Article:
Josef Priller

Josef Priller

Josef Priller in World War II
Nickname(s) Pips
Born (1915-07-27)27 July 1915
Died 20 May 1961(1961-05-20) (aged 45)
Buried at Westfriedhof Augsburg
Allegiance  Nazi Germany
Service/branch Heer (1934–35)
Luftwaffe (1935–45)
Years of service 1935–45
Rank Oberstleutnant
Unit JG 71, JG 51 and JG 26
Commands held JG 26
Battles/wars World War II
Awards Knight's Cross of the Iron Cross with Oak Leaves and Swords
Other work Manager of a Brewery

Josef "Pips" Priller (German pronunciation: [ joːzɛf pʁɪlɐ]) (27 July 1915 – 20 May 1961) was a German military aviator in the Luftwaffe during World War II, a fighter ace credited with 101 enemy aircraft shot down in 307 combat missions. All of his victories were claimed over the Western Front, including 11 four-engine bombers and at least 68 Supermarine Spitfire fighters.

Priller joined the military service in the Wehrmacht of Nazi Germany in 1935. Initially serving in the Army, he transferred to the Luftwaffe (Air Force) in 1936. Following flight training, he was posted to Jagdgruppe Wiesbaden, 1st Group Jagdgeschwader 334 (JG 334—334th Fighter Wing). He was posted to the 1st Group of Jagdgeschwader 51 (JG 51—51st Fighter Wing) on 1 May 1939. On 1 September 1939, the day when Germany invaded Poland, he was appointed Squadron Leader of the 6th Squadron of JG 51. He flew in the Battle of France and claimed his first aerial victory on 28 May 1940. He received the Knight's Cross of the Iron Cross in October 1940 following his 20th aerial victory which he claimed during the Battle of Britain.

In November 1940, Priller was transferred to Jagdgeschwader 26 "Schlageter" (JG 26—26th Fighter Wing) and was given command of the 1st Squadron. In June and July 1941 he accounted for a further 20 victories, earning him the Knight's Cross of the Iron Cross with Oak Leaves on 19 October 1941. Priller was appointed Group Commander of the 3rd Group of JG 26 "Schlageter" on 6 December 1941. He claimed his 70th victory on 5 May 1942. Priller became Wing Commander of JG 26 "Schlageter" on 11 January 1943. During the Allied Invasion of Normandy on 6 June 1944 he flew one of the few Luftwaffe missions against the Allied beachhead that day. Priller claimed his 100th victory on 15 June 1944. For this achievement he was awarded the Knight's Cross of the Iron Cross with Oak Leaves and Swords. During Operation Bodenplatte on 1 January 1945, Priller led an attack on the Allied airfields at Brussels-Evere and Brussels-Grimbergen. On 31 January 1945 Priller was appointed Inspekteur der Jagdflieger West (Inspector of Fighter Pilots West) and ceased operational flying. He held this position until the end of the war in May 1945.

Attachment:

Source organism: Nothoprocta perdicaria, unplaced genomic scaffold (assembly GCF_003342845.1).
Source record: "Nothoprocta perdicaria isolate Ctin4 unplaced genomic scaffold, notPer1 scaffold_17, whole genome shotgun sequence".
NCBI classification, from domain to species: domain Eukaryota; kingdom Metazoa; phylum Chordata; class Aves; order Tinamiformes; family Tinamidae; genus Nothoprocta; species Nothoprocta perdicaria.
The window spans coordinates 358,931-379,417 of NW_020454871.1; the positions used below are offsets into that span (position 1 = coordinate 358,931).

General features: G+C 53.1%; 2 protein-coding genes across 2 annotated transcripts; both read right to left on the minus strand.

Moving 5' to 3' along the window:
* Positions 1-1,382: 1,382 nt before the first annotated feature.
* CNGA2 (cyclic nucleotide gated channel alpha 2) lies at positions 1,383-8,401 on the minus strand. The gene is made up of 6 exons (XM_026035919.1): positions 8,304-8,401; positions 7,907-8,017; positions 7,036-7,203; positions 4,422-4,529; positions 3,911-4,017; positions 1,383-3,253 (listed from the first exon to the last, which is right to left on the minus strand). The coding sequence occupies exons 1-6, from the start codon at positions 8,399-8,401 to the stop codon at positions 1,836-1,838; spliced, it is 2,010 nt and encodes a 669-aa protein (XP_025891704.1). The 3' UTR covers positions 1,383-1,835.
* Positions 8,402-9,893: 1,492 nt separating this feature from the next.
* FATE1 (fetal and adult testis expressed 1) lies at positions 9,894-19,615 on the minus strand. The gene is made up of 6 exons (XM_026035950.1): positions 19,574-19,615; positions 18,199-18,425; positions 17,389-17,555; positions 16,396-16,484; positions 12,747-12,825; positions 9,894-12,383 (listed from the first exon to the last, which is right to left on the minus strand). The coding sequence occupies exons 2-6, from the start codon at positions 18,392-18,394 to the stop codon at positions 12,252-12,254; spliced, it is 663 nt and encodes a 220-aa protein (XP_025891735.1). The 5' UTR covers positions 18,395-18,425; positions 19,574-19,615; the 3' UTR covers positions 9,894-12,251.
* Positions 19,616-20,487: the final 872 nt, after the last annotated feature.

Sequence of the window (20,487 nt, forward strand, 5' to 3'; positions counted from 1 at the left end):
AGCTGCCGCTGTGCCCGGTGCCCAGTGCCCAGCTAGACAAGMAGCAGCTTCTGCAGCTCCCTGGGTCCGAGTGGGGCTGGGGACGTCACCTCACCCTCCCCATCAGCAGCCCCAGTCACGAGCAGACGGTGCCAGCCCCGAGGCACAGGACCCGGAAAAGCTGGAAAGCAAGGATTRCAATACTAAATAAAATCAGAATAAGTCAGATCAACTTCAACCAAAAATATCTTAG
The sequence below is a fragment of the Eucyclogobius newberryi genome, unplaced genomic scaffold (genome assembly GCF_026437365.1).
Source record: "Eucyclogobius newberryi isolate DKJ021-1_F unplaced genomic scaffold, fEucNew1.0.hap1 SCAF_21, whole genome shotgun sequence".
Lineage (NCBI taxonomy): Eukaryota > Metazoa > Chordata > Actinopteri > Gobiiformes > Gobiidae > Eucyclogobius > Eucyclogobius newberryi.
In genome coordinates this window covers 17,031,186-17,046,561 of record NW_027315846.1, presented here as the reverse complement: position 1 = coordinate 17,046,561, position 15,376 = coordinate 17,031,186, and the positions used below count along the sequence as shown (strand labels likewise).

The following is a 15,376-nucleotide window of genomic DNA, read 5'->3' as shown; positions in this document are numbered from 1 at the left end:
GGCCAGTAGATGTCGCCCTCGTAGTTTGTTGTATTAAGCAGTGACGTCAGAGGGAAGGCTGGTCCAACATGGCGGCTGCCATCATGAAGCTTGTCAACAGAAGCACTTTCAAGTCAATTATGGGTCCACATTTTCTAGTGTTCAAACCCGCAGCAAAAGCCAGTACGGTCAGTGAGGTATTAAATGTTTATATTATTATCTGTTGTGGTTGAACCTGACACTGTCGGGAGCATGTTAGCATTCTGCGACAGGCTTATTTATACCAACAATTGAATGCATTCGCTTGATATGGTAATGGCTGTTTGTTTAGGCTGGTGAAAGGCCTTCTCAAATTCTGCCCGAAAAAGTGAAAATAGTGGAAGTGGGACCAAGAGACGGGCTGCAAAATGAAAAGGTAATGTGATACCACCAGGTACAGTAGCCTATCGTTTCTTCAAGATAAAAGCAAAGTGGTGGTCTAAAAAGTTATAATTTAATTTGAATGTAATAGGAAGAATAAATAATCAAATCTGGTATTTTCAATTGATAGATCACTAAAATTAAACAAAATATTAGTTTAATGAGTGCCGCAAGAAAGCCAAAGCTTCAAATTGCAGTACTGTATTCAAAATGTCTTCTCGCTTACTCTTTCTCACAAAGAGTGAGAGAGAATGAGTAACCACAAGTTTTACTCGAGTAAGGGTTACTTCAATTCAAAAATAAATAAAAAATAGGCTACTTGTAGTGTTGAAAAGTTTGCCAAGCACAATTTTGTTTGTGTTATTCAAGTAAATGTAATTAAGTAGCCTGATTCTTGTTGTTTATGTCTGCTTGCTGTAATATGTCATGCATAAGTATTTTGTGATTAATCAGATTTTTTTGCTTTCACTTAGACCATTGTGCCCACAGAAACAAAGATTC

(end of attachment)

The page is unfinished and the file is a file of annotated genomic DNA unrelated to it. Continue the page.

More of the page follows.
Following the war, Priller managed the family brewery business. He died in 1961.

Early life and career

Priller, who was nicknamed Pips since his early youth, was born on 27 July 1915 in Ingolstadt in Kingdom of Bavaria, a state of the German Empire. After he graduated with his Abitur (diploma) he joined the military service of the Wehrmacht as a Fahnenjunker (officer candidate) with Infantry-Regiment 20 in Amberg of the 10th Infantry Division on 1 April 1935. Against the will of his battalion commander he transferred to the Luftwaffe as a Oberfähnrich (officer cadet) on 1 October 1936. He then received flight training at the pilot school in Salzwedel.[Note 1] On 1 April 1937 he was promoted to Leutnant (second lieutenant).[1]

World War II

World War II in Europe began on Friday 1 September 1939 when German forces invaded Poland. Priller was serving with the pre-war fighter unit designated I./Jagdgeschwader 71 (JG 71—71st Fighter Wing), later redesignated II./Jagdgeschwader 51 (JG 51—51st Fighter Wing).[Note 2] He was soon Staffelkapitän (squadron leader) of 6./JG 51. He made his first victory claims in May 1940 over Dunkirk versus Royal Air Force (RAF) fighters. He claimed six victories during the French campaign, and by the end of August his victory total had risen to 15. In October Priller claimed his 20th kill, resulting in the award of the Knight's Cross of the Iron Cross. In November 1940 Priller was transferred as Staffelkapitän to 1./Jagdgeschwader 26 "Schlageter" (JG 26—26th Fighter Wing).

"Lady Liberty", a Boeing B-17 Flying Fortress, was shot down over the Netherlands by Priller on 19 August 1943.